English playwright William Shakespeare invented new words in the 16th and 17th centuries that became commonly used in modern English, with an estimated 1,700 words whose origins are traced back to his works. Shakespeare did not necessarily come up with completely new words, but rather he tended to add prefixes or suffixes to already established words or change nouns into verbs, or vice versa. Examples of words first used in Shakespeare’s works include assassination, disheartened, inaudible and uncomfortable. Some historians believe that Shakespeare might not have been the one to invent the words but simply was the first to record words that previously had been used only orally.
More about William Shakespeare:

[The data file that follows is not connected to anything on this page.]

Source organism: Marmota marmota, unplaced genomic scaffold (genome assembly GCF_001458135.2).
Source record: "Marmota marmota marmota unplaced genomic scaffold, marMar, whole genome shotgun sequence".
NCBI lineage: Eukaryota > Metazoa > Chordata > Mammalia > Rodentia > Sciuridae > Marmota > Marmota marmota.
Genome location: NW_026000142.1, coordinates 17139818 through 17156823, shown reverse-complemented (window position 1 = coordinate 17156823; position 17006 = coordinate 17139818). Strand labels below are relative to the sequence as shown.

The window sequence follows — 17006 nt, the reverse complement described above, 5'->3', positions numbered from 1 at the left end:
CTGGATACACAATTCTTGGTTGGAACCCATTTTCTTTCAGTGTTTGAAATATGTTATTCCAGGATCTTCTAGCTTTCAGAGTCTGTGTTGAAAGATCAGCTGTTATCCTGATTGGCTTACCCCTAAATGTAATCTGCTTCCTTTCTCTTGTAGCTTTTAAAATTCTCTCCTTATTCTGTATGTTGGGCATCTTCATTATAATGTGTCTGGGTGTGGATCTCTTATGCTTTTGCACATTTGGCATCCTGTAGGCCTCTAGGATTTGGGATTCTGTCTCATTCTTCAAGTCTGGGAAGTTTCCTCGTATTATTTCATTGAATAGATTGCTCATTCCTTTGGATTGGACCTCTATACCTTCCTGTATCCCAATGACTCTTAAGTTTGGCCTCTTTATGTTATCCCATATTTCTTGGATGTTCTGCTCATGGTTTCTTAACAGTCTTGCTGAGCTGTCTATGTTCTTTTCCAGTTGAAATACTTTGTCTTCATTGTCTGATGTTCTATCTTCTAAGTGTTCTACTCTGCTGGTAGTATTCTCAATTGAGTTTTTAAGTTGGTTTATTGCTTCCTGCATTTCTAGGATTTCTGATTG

- Shakespeare was an entrepreneur who made money off lucrative real estate investments. Some historians believe this is why he was able to spend so much time writing.
- There is a period of seven years of Shakespeare’s life after the birth of his twins in 1585 during which there are no records of him and are referred to as “the lost years.” It is not known what he was doing at that time.
- Shakespeare has no descendants because his only grandchild, a granddaughter named Elizabeth, died in 1670 without having children.